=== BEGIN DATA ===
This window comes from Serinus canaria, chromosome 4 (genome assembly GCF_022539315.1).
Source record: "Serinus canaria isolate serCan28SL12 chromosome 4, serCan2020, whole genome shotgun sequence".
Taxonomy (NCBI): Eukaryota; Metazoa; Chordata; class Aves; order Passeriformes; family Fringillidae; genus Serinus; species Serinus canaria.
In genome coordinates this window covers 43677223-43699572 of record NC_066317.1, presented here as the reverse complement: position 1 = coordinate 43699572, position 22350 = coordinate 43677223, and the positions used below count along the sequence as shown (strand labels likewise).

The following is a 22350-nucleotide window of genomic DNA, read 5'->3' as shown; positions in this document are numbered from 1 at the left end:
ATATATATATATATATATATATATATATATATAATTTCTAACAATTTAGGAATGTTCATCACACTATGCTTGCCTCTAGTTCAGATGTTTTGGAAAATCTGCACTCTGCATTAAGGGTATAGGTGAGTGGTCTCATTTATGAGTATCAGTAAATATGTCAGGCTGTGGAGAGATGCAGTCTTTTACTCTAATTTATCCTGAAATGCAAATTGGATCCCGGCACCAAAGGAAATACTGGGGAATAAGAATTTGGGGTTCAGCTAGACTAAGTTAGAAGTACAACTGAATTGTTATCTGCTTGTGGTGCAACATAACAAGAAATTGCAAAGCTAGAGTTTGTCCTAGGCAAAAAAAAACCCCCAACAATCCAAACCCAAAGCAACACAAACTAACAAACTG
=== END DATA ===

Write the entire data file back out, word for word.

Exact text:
This window comes from Serinus canaria, chromosome 4 (genome assembly GCF_022539315.1).
Source record: "Serinus canaria isolate serCan28SL12 chromosome 4, serCan2020, whole genome shotgun sequence".
Taxonomy (NCBI): Eukaryota; Metazoa; Chordata; class Aves; order Passeriformes; family Fringillidae; genus Serinus; species Serinus canaria.
In genome coordinates this window covers 43677223-43699572 of record NC_066317.1, presented here as the reverse complement: position 1 = coordinate 43699572, position 22350 = coordinate 43677223, and the positions used below count along the sequence as shown (strand labels likewise).

The following is a 22350-nucleotide window of genomic DNA, read 5'->3' as shown; positions in this document are numbered from 1 at the left end:
ATATATATATATATATATATATATATATATATAATTTCTAACAATTTAGGAATGTTCATCACACTATGCTTGCCTCTAGTTCAGATGTTTTGGAAAATCTGCACTCTGCATTAAGGGTATAGGTGAGTGGTCTCATTTATGAGTATCAGTAAATATGTCAGGCTGTGGAGAGATGCAGTCTTTTACTCTAATTTATCCTGAAATGCAAATTGGATCCCGGCACCAAAGGAAATACTGGGGAATAAGAATTTGGGGTTCAGCTAGACTAAGTTAGAAGTACAACTGAATTGTTATCTGCTTGTGGTGCAACATAACAAGAAATTGCAAAGCTAGAGTTTGTCCTAGGCAAAAAAAAACCCCCAACAATCCAAACCCAAAGCAACACAAACTAACAAACTG